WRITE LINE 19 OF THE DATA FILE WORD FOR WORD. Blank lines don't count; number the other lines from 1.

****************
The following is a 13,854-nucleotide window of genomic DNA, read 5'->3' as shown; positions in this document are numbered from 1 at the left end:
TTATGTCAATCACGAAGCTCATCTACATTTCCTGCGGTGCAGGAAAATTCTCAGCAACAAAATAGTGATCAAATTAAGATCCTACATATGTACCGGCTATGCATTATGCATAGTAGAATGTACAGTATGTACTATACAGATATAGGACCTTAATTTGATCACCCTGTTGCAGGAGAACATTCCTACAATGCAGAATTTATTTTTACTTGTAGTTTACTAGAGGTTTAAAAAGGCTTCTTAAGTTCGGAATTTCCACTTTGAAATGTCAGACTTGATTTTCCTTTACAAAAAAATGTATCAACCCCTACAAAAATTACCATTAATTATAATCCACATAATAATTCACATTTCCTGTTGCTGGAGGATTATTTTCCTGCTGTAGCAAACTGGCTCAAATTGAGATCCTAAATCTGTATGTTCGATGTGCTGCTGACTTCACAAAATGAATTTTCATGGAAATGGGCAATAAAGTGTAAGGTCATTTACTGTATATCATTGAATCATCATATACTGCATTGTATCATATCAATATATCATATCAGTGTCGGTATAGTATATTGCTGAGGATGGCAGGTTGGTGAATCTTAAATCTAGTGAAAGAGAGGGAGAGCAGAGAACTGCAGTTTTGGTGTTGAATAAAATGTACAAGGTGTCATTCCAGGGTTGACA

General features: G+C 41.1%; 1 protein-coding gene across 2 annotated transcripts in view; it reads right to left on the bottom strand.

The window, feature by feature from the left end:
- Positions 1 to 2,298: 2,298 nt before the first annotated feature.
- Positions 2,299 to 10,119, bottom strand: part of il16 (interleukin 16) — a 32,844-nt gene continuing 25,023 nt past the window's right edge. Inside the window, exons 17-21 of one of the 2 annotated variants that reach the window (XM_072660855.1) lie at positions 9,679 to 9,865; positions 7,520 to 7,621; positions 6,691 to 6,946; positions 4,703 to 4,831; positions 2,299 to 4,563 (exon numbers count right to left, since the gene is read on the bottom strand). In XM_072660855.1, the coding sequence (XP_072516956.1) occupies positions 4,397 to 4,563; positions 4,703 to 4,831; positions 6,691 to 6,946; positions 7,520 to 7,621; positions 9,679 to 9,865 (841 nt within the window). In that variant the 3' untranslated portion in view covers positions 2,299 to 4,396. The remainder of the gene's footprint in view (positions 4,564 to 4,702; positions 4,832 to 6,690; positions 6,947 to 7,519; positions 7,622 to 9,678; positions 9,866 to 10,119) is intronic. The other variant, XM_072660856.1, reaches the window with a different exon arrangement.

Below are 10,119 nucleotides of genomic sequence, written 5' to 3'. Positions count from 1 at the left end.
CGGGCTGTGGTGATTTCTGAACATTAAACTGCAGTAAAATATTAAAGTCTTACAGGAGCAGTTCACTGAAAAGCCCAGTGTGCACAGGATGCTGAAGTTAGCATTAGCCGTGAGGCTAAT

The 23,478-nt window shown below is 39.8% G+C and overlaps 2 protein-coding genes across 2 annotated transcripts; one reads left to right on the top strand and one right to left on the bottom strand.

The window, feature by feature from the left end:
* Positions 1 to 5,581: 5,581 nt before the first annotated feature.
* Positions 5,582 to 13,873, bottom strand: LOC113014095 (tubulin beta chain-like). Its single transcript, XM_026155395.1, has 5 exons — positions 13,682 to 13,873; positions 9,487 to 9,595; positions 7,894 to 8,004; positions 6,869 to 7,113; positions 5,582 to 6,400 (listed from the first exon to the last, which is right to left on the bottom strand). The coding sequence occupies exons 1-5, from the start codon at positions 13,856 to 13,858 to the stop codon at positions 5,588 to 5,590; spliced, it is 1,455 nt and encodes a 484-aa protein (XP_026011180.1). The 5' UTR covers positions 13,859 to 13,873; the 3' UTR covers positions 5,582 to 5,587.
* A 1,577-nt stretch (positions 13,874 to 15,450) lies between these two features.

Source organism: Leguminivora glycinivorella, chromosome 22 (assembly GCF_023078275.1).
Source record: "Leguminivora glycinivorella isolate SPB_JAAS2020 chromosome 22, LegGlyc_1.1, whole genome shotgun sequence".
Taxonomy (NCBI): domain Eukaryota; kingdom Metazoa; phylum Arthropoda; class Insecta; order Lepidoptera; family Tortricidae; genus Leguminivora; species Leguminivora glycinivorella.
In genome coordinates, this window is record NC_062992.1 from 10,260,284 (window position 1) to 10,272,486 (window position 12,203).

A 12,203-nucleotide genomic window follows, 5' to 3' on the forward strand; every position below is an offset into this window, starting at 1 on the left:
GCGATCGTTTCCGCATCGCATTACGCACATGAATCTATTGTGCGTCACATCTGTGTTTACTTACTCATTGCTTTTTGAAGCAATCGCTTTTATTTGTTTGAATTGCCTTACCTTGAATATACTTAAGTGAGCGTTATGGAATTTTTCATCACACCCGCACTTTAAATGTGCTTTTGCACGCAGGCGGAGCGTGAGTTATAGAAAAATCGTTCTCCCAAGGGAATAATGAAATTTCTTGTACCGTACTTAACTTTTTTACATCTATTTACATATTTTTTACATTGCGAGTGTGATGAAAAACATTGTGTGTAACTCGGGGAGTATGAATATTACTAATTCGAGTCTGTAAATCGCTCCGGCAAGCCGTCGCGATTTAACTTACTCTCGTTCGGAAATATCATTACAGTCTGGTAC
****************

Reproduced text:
GCGATCGTTTCCGCATCGCATTACGCACATGAATCTATTGTGCGTCACATCTGTGTTTACTTACTCATTGCTTTTTGAAGCAATCGCTTTTATTTGTTTGAATTGCCTTACCTTGAATATACTTAAGTGAGCGTTATGGAATTTTTCATCACACCCGCACTTTAAATGTGCTTTTGCACGCAGGCGGAGCGTGAGTTATAGAAAAATCGTTCTCCCAAGGGAATAATGAAATTTCTTGTACCGTACTTAACTTTTTTACATCTATTTACATATTTTTTACATTGCGAGTGTGATGAAAAACATTGTGTGTAACTCGGGGAGTATGAATATTACTAATTCGAGTCTGTAAATCGCTCCGGCAAGCCGTCGCGATTTAACTTACTCTCGTTCGGAAATATCATTACAGTCTGGTAC